• Director Share Buying - when stocks get over-sold, company directors may think it’s ridiculous and buy more shares on the open market. As they’ve got more insight into the company’s operation than anyone else, this can be a highly valuable signal. Just remember, some directors do this as a PR exercise - so there can be false signals. (You can check recent Director’s Deals in the “Accounts > Directors Deals” tab on Stockopedia.)

  • Something New - perhaps there’s been a change in strategy, a change in management, a new product line, a shift into a new market segment, a restructuring. When something radical happens at a company, the business dynamics can be transformed and investors can think differently about it. Look for something new - it will accelerate the improvement in valuation.

  • Revenue or earnings jumps - due to the power of operational gearing, a company with low variable costs can see an enormous profit jump if revenues increase. If you can spot a news item, before it hits screening databases, where an out of favour stock is showing revenue improvements, you may be able to jump ahead of the crowd in entering an improving situation. Common terms to look out for in news statements are “ahead of expectations” or “significantly ahead of expectations”.

How to screen for “cheap, strong” stocks?

Let’s dig into the basic financial metrics you need to know to identify value and momentum stock winners.

1. Low valuation - cheap shares

Firstly, you’ve got to buy cheap. A stock can’t benefit from the power of its valuation returning to normal unless it starts from the lows. You want to find shares in the cheaper buckets of the market at the start of your hunt. Let’s keep things simple. You don’t need to use all these ratios, just using one from the following list can be effective as a starting point for screening.

  • Price to Earnings Ratio less than 8-10. Where to draw the cut-off depends on overall market conditions, but if a company has earnings, then a P/E of 8 implies an earnings yield of 12.5% - which is usually significantly above prevailing interest rates. Jesse Stine always used a P/E < 10 at the start of his hunt.

  • Price to Sales Ratio less than 1. Not all cheap stocks have earnings, so the P/E ratio may not always be available. When stocks are down and out, profits can slump, even into losses. But companies normally always generate sales. So using the Price to Sales ratio can include loss-makers that might rocket back once profits return. It’s out of scope for this article, but operational gearing is a powerful force where a small increase in sales can drive an enormous increase in profits. Using the P/S ratio brings some stocks into the fold that may benefit from this. P/S < 1 is the rule that O’Shaughnessy uses in his “Tiny Titans” screen - that at Stockopedia has been among the best performing screens of all time.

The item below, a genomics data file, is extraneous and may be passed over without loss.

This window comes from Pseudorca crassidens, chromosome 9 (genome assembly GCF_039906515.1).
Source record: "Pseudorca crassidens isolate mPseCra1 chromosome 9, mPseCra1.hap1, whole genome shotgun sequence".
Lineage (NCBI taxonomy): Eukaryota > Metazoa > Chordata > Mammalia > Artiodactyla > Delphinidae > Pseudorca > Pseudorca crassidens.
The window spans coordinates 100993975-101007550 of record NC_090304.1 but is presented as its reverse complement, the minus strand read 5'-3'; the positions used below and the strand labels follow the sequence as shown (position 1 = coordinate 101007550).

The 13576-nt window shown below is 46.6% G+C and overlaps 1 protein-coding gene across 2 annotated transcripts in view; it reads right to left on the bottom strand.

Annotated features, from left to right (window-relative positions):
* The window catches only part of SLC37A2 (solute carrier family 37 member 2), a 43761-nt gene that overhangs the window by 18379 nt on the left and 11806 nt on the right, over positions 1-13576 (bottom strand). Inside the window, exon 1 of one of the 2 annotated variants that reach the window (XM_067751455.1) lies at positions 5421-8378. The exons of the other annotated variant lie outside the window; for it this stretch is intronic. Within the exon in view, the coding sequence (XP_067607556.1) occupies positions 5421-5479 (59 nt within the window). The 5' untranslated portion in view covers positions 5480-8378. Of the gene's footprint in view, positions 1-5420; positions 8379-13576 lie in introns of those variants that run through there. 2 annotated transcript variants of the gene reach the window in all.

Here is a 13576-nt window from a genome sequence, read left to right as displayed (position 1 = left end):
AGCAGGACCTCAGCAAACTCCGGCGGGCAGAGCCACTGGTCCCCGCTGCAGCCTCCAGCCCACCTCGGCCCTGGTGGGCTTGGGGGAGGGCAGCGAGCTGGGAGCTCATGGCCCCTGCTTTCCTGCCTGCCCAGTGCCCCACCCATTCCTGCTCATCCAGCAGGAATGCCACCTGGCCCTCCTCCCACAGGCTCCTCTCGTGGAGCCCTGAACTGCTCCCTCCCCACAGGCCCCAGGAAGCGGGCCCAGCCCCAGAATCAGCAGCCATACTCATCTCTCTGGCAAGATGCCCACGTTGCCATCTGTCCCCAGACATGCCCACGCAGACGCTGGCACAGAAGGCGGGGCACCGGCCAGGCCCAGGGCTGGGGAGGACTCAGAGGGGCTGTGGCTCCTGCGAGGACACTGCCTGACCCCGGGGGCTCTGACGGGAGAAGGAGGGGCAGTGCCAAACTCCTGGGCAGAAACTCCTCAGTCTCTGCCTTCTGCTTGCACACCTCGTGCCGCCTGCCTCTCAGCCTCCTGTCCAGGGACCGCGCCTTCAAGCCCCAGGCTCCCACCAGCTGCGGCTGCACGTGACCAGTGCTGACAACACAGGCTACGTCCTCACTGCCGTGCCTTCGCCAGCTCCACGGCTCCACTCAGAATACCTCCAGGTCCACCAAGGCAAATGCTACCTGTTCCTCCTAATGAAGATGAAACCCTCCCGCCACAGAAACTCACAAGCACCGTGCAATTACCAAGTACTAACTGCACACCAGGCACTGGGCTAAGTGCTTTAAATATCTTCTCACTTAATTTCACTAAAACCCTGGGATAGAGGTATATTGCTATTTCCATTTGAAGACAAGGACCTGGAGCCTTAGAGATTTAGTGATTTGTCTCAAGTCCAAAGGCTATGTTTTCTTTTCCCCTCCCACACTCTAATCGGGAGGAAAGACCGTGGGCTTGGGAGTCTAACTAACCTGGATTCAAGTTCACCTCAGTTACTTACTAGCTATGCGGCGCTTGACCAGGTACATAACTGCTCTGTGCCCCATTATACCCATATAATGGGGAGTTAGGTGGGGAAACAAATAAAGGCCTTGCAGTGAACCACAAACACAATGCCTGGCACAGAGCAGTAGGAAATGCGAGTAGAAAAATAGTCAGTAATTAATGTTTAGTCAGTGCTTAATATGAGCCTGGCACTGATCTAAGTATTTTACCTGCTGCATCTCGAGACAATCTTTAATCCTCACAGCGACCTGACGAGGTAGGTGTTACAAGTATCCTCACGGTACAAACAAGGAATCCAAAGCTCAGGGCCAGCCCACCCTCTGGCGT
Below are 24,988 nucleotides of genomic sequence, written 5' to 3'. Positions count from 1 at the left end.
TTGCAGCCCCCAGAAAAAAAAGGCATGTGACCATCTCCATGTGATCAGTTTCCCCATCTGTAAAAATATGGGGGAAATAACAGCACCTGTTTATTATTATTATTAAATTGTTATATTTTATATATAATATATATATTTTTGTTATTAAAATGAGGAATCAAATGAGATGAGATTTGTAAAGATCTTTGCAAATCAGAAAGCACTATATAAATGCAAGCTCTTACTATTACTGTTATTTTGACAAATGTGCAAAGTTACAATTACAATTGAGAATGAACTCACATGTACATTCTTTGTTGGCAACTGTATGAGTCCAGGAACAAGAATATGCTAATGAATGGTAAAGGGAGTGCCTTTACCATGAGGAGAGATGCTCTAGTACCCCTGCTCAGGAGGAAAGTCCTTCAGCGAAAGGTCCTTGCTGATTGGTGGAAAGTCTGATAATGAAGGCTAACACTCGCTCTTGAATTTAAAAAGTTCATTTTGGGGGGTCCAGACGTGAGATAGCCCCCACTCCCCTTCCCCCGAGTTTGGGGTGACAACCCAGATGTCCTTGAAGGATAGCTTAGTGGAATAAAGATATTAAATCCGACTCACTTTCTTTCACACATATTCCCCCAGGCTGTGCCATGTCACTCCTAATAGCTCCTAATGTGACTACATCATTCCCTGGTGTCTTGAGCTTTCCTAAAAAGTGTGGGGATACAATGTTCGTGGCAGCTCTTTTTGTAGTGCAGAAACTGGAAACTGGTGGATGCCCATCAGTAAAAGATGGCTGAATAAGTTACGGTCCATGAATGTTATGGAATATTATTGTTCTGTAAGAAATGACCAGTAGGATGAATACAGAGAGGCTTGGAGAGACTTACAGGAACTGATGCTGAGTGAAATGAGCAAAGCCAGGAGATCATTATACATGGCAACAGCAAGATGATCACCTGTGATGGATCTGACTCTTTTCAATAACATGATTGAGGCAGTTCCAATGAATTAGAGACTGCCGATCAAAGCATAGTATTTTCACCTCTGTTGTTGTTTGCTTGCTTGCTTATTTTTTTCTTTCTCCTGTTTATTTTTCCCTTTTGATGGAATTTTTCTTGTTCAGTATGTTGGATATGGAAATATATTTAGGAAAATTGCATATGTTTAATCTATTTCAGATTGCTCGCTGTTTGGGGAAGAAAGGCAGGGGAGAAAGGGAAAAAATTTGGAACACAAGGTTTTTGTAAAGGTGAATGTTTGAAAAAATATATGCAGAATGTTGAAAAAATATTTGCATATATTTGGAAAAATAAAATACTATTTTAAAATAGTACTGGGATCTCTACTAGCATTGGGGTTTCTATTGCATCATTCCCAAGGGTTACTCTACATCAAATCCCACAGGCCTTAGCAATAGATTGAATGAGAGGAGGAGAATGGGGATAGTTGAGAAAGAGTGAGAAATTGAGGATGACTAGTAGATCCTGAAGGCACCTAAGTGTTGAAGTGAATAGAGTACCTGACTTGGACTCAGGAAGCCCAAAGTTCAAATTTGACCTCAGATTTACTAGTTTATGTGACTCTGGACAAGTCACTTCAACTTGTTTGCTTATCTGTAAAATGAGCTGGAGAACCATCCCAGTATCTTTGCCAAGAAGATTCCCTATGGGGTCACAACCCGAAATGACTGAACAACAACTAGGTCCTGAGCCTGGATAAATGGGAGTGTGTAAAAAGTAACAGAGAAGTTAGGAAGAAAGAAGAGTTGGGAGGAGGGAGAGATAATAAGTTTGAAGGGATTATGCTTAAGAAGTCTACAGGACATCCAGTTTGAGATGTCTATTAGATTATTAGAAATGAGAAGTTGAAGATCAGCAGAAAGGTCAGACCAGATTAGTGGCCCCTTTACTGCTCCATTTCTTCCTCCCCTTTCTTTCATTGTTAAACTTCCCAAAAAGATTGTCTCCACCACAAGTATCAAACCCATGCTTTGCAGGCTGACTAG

Chart - Jim O'Shaughnessy's Tiny Titans
James O'Shaughnessy's Tiny Titans in UK stock markets

One of the most reliable ways to screen for cheap shares is to use a composite measure of Value. This is a combined measure of cheapness that brings together a range of different valuation ratios such as those above. At Stockopedia we have the “Value Rank” - which combines 6 valuation ratios into a score from zero (expensive) to 100 (cheapest). This makes screening for “cheap” stocks surprisingly easy.

  • Value Rank > 80. This would include all stocks in the cheapest 20% of the market across a range of six measures including P/E, P/S, Yield and a few others.

2. Strong price momentum or “earnings surprise”

I know this is counter-intuitive, but cheap shares really can have strong upwards trends. Too many make the mistake of trying to buy when shares are at new price lows - trying to buy a bargain - but this can be the equivalent of stock market seppuku. The trend tends to persist - so invest with the trend, not against it. You may miss out on the early part of the recovery, but it is lower risk.

We covered some signs of momentum in our Breakout Momentum piece, but in summary:

  • 6 month Relative Price Strength - often used to sort for the highest gainers over a period, or to filter out losers. Buying winners is incredibly hard for value investors to do, as they prefer to buy out of favour stocks. Change the habit. Screen for Relative Strength 6m > 10%.

  • Price vs 52 week high > -10%. Stocks at or near their 52 week highest share prices have a tendency to keep on trucking, especially in the value stock basement of the market. This is a great signal when a stock has spent a long time consolidating in a base, and then pops its head up to begin a new trend.

  • Above the 200 day moving average - when shares trend, they trend above their longer term average price. The “moving average” is often used by active traders in chart packages (like the one at Stockopedia) to assess the right time to buy.

When things start going well in an out of favour stock, they tend to surprise to the upside. Analysts have low expectations in value stocks which makes estimates easy to beat. We’ve found that stocks surprising to the upside (both for sales and earnings) in the latest interim results period have a tendency to continue their trajectory.

  • Latest Sales Surprise (or Earnings Surprise) > 0 - this ensures that the company’s sales (and/or earnings) are beating estimates. Not all value stocks have estimates of course.